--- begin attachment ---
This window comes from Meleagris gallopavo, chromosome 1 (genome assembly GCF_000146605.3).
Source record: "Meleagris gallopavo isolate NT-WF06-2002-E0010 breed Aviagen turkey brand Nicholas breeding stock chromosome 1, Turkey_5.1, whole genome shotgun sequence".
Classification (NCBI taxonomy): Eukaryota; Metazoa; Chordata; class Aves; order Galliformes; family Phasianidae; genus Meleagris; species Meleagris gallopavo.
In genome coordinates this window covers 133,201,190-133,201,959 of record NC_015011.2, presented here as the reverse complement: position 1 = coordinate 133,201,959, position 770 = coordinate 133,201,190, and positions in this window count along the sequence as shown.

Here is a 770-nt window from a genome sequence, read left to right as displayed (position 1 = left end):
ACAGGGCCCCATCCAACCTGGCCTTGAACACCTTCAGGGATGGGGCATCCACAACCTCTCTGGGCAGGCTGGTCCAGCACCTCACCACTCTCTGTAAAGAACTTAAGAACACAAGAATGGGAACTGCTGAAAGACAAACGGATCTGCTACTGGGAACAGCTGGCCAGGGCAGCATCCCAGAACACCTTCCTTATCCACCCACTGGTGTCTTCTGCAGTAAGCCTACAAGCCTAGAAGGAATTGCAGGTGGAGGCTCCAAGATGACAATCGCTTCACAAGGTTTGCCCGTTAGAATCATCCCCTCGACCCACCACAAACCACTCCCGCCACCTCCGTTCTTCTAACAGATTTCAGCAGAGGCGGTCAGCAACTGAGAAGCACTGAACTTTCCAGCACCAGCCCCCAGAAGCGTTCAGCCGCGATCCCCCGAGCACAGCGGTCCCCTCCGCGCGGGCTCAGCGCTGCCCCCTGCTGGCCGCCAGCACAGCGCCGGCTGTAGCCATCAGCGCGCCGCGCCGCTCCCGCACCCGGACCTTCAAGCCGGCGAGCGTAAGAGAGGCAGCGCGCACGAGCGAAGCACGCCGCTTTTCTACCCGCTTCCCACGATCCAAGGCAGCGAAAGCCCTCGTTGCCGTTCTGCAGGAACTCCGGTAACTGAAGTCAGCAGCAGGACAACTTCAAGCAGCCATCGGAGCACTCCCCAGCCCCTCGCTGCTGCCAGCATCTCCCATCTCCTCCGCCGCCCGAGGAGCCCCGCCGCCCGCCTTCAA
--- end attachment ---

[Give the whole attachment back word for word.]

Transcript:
This window comes from Meleagris gallopavo, chromosome 1 (genome assembly GCF_000146605.3).
Source record: "Meleagris gallopavo isolate NT-WF06-2002-E0010 breed Aviagen turkey brand Nicholas breeding stock chromosome 1, Turkey_5.1, whole genome shotgun sequence".
Classification (NCBI taxonomy): Eukaryota; Metazoa; Chordata; class Aves; order Galliformes; family Phasianidae; genus Meleagris; species Meleagris gallopavo.
In genome coordinates this window covers 133,201,190-133,201,959 of record NC_015011.2, presented here as the reverse complement: position 1 = coordinate 133,201,959, position 770 = coordinate 133,201,190, and positions in this window count along the sequence as shown.

Here is a 770-nt window from a genome sequence, read left to right as displayed (position 1 = left end):
ACAGGGCCCCATCCAACCTGGCCTTGAACACCTTCAGGGATGGGGCATCCACAACCTCTCTGGGCAGGCTGGTCCAGCACCTCACCACTCTCTGTAAAGAACTTAAGAACACAAGAATGGGAACTGCTGAAAGACAAACGGATCTGCTACTGGGAACAGCTGGCCAGGGCAGCATCCCAGAACACCTTCCTTATCCACCCACTGGTGTCTTCTGCAGTAAGCCTACAAGCCTAGAAGGAATTGCAGGTGGAGGCTCCAAGATGACAATCGCTTCACAAGGTTTGCCCGTTAGAATCATCCCCTCGACCCACCACAAACCACTCCCGCCACCTCCGTTCTTCTAACAGATTTCAGCAGAGGCGGTCAGCAACTGAGAAGCACTGAACTTTCCAGCACCAGCCCCCAGAAGCGTTCAGCCGCGATCCCCCGAGCACAGCGGTCCCCTCCGCGCGGGCTCAGCGCTGCCCCCTGCTGGCCGCCAGCACAGCGCCGGCTGTAGCCATCAGCGCGCCGCGCCGCTCCCGCACCCGGACCTTCAAGCCGGCGAGCGTAAGAGAGGCAGCGCGCACGAGCGAAGCACGCCGCTTTTCTACCCGCTTCCCACGATCCAAGGCAGCGAAAGCCCTCGTTGCCGTTCTGCAGGAACTCCGGTAACTGAAGTCAGCAGCAGGACAACTTCAAGCAGCCATCGGAGCACTCCCCAGCCCCTCGCTGCTGCCAGCATCTCCCATCTCCTCCGCCGCCCGAGGAGCCCCGCCGCCCGCCTTCAA